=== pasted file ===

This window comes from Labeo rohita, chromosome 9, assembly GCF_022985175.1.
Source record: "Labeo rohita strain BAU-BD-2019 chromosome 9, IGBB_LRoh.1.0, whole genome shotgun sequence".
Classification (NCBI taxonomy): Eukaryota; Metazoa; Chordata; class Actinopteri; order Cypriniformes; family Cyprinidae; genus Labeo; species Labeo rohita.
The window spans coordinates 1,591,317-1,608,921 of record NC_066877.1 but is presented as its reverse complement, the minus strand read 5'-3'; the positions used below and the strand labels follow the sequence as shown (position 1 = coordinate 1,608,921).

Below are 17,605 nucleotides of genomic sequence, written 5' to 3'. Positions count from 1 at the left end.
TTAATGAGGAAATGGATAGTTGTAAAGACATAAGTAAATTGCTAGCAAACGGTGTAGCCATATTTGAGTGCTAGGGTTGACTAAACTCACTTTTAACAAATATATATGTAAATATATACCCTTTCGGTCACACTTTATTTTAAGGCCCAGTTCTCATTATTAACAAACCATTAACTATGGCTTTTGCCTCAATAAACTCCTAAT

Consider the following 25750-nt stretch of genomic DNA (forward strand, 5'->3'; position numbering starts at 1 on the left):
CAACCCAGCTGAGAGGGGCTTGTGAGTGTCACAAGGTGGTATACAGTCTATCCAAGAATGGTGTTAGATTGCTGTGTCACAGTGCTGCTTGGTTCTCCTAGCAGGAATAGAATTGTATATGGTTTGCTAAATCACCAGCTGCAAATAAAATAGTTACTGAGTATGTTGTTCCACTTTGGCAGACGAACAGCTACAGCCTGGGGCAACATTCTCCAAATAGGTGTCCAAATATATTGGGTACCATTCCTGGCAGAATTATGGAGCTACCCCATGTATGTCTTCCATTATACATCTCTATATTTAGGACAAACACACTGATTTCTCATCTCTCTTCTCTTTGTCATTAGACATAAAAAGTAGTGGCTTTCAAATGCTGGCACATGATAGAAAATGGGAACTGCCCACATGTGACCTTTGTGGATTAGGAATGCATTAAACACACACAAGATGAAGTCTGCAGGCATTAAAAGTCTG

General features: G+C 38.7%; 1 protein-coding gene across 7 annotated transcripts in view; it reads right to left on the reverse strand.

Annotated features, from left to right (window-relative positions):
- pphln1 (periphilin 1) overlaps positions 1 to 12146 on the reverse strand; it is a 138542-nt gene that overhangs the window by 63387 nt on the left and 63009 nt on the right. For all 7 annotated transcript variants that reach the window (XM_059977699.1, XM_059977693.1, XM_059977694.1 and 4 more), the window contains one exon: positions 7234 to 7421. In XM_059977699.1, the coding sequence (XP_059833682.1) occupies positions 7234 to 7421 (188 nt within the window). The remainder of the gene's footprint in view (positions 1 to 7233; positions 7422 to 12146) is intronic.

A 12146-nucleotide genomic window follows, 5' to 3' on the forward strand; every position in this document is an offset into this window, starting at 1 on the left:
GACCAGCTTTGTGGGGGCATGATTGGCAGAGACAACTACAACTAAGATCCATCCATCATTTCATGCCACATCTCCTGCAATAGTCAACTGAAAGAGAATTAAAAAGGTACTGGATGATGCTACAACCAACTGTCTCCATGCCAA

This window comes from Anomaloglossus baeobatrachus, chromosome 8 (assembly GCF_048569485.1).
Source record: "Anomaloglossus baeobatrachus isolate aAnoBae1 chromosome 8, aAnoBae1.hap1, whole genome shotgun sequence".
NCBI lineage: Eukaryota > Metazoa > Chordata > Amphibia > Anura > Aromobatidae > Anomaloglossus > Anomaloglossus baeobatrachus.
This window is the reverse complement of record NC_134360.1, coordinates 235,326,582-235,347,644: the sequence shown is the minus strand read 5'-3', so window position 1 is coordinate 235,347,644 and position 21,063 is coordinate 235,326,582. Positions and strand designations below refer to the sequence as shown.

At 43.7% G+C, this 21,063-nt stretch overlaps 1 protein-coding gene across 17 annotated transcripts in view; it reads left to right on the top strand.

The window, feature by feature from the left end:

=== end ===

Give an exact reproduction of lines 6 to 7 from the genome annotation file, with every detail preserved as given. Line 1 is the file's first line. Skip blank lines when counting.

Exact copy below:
TTAATGAGGAAATGGATAGTTGTAAAGACATAAGTAAATTGCTAGCAAACGGTGTAGCCATATTTGAGTGCTAGGGTTGACTAAACTCACTTTTAACAAATATATATGTAAATATATACCCTTTCGGTCACACTTTATTTTAAGGCCCAGTTCTCATTATTAACAAACCATTAACTATGGCTTTTGCCTCAATAAACTCCTAAT

Consider the following 25750-nt stretch of genomic DNA (forward strand, 5'->3'; position numbering starts at 1 on the left):